When it comes to due diligence, Thomas remains confident that the program’s due diligence process maintains the highest of standards. “Since the inception of the program, we've been very transparent about it. Our due diligence is in very high order. We do a very thorough review of our applicants other and there are certain countries that we will not do business with in terms of applicants and so on,” says Thomas.
Could the UK’s scrutiny of Caribbean CBI program affect Antigua and Barbuda?
A decision that came as a surprise to many was when the UK in July suspended visa-free travel with five countries among them Grenada, which also operates a popular CBI program. The sudden decision concerned the industry, particularly to competing programs like Antigua and Barbuda - whose citizens also enjoy visa-free travel to the UK.
“We don’t have any fears,” asserts Thomas.
“We fully respect the position that the UK has taken; it’s a matter of national sovereignty and border management and control. But we have always had a very good relationship with the UK and we engage in an ongoing dialogue with our partners in the UK; we provide them with reports and frequent updates on the program and we respond to their concerns regarding the program,” she adds.
This level of disclosure, she explains, has led the UK to be very familiar with the program and led to a level of comfort on part of the UK officials that the program doesn’t pose a border or security threat to the country.
However, Thomas and other CIU officials “recognize that these decisions are made in corridors and in rooms that we don't necessarily always enter. But what we do is we speak with the technical officers who advise these policy makers,” she explains.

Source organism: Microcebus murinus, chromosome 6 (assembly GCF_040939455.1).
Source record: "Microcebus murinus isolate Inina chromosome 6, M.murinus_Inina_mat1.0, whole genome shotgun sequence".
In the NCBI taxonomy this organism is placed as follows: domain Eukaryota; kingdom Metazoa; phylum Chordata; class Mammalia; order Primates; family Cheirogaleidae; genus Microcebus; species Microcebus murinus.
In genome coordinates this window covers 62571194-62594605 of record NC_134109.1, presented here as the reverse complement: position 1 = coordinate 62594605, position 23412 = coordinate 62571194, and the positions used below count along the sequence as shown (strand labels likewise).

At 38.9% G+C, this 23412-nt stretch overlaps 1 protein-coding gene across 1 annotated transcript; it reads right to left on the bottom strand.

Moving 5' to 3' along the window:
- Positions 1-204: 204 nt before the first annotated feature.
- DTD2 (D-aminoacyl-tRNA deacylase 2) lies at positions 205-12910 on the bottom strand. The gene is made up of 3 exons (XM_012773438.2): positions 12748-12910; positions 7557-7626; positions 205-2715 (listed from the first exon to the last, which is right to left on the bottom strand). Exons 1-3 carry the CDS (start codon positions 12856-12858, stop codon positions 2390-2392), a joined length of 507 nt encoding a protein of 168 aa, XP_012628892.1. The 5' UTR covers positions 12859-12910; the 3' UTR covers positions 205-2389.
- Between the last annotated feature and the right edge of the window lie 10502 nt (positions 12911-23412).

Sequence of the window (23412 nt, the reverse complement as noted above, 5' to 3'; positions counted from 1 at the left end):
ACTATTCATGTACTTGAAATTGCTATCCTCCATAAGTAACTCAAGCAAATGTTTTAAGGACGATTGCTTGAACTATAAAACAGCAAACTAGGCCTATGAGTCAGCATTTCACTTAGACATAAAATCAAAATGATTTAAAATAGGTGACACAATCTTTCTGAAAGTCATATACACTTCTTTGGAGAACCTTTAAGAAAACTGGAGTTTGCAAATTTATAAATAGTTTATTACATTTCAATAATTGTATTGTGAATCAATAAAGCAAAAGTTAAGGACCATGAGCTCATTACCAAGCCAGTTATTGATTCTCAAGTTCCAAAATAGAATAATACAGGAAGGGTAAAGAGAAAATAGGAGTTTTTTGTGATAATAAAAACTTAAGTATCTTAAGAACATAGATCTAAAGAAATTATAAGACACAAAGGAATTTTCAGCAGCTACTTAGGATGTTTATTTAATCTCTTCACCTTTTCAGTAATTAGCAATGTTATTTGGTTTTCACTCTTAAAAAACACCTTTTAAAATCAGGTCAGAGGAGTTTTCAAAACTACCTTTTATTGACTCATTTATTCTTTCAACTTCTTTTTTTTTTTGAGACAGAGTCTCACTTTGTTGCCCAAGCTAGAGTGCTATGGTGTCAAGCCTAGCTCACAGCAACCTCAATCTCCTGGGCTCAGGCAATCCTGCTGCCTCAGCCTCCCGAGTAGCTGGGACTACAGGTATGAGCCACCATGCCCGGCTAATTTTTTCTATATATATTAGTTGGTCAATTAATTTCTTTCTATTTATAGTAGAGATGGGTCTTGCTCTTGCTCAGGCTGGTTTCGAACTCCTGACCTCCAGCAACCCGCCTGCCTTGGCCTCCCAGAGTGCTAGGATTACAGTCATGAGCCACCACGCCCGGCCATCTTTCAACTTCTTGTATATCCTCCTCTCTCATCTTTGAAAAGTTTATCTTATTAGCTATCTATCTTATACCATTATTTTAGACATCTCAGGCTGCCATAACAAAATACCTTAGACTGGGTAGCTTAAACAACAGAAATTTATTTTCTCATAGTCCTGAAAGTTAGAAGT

These ongoing discussions maintain Antigua and Barbuda’s confidence that they will be duly notified of any abrupt changes in visa arrangements with the UK. “But we don't anticipate that this will happen. We expect that their confidence in the program will remain,” she says.
How important is the CBI program to Antigua and Barbuda’s economy
Similar to other Caribbean nations, the CBI program in Antigua and Barbuda contributes heavily to the national economy. Though led by the tourism and financial sectors, the CBI program remains a pillar of the economy, contributing between 10% and 12% of the country’s total annual revenues, according to Thomas.
“We are a significant revenue stream for the government as well as for a number of private ventures that we approve and authorize,” says Thomas.
However, as a diversified economy, Antigua and Barbuda isn’t going to ‘collapse’ should the program come to an end. “Should the program be affected negatively in the short term, there will be no collapse to the economy which is really supported by tourism and financial services, and those sectors are quite robust,” asserts Thomas.
“The additional revenues from the program are of course very useful; they're widely used for public service and for public service projects, infrastructure, debt repayment, and social service support,” she adds.
“So of course any reduction would be noted. But no, there would definitely not be any threat of collapsing of the economy if the program were to be affected by any changes to the visa free access we have to a number of countries,” concludes Thomas.